Corporate Finance For Dummies
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Current assets are those assets that a company expects to turn into cash within one year or, for inventories that take more than a year to turn into cash (such as buildings, vehicles, and other things that are usually expensive items), those assets a company expects to sell within one year.

The subsections of the current assets portion of the balance sheet range from the most liquid to least liquid.

Cash and cash equivalents category of current assets

Cash and cash equivalents are the most liquid assets a company has available. In other words, they’re the assets that the company can most easily turn into cash because, well, they’re already cash.

Cash refers to the money a company actually has on hand, while cash equivalents refer to savings accounts and such, from which the company can withdrawal cash quite easily, although at times the bank can temporarily restrict access.

Marketable securities category of current assets

The second most liquid asset that a company has available is everything that falls into the category of marketable securities, including banker’s acceptances, certificates of deposit (CDs), Treasury bills, and other types of financial products that have maturity dates but that companies can withdraw from or sell very easily if necessary.

Accounts receivable category of current assets

The accounts receivable category includes the value of all money owed to a company within the next year. Note the important distinction between money that’s owed in the next year and money that’s likely to be paid. Unfortunately, sometimes people refuse to pay what they owe. In these cases, the receivable remains receivable until either the money is paid or the period in which the money is due passes.

After the period passes, the company subtracts the value of the account owed from accounts receivable and transfers it to a subaccount called allowances. Allowances include the value of the money that’s still owed and past due but has yet to be written off as uncollectible (which is considered an expense).

Inventories category of current assets

The inventories category includes the value of all supplies that a company intends to use up during the process of making and selling something. Inventories include the raw materials used in production, the work-in-process products (partially completed products), end products ready for sale, and even basic office supplies and goods consumed in production (such as stationary used in offices, oil carried on delivery trucks for regular maintenance, and so on).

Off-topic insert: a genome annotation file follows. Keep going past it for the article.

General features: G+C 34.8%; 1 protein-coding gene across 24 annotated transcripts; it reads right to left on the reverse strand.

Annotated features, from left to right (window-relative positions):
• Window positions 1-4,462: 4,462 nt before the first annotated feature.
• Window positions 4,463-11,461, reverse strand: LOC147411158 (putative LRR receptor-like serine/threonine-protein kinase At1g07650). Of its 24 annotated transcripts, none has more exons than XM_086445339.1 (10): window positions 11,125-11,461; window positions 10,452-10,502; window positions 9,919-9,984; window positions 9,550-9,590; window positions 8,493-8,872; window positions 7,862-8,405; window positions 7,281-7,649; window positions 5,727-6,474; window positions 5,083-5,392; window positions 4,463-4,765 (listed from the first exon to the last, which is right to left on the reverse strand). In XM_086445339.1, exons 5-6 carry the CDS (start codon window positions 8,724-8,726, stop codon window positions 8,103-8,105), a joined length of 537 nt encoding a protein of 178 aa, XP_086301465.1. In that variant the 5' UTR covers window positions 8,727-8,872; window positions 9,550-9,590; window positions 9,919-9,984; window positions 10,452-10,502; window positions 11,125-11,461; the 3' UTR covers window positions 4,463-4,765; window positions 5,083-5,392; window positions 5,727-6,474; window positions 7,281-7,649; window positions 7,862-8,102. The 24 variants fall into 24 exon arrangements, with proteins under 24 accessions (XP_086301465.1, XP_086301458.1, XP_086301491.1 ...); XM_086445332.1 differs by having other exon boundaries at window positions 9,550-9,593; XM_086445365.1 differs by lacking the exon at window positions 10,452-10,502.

Income tax assets category of current assets

Income tax assets include two forms of income taxes. The first is one that many people are familiar with: tax returns. When a company is set to receive money back on its taxes, that money becomes a short-term asset until the company receives it, at which point it becomes cash.

The other form of tax asset is the deferred tax, which occurs when a company has met the requirements to receive a tax benefit but has yet to receive it.

For example, a company that experiences losses one year can file those losses the next year rather than the current year, so the value of its losses would be a deferred income tax asset that would decrease any income tax owed the next year.

Prepaid accounts category of current assets

When a company pays for some expense in advance, the value of that prepayment becomes an asset (called a prepaid account) for which the company will receive services in the future. Consider insurance as an example. If a company prepays its insurance for a full year, the full dollar amount paid will add to the value of the company’s prepaid accounts.

Every month, the company decreases 1/12 of the value of that prepaid account (each month the company uses up one month’s worth of value). In other words, the company uses up its prepaid accounts as the service it paid for is provided.

Other current assets category

The other current assets category is a rather common one to find on the balance sheet, but it means different things to different companies. Generally, it’s an all-inclusive category for any assets that are expected to turn into cash within a one-year period but that aren’t listed elsewhere on the balance sheet.

Other current assets may include restricted cash, certain types of investments, collateral, and pretty much anything else you can think of.

About This Article

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About the book author:

Kenneth W. Boyd has 30 years of experience in accounting and financial services. He is a four-time Dummies book author, a blogger, and a video host on accounting and finance topics.

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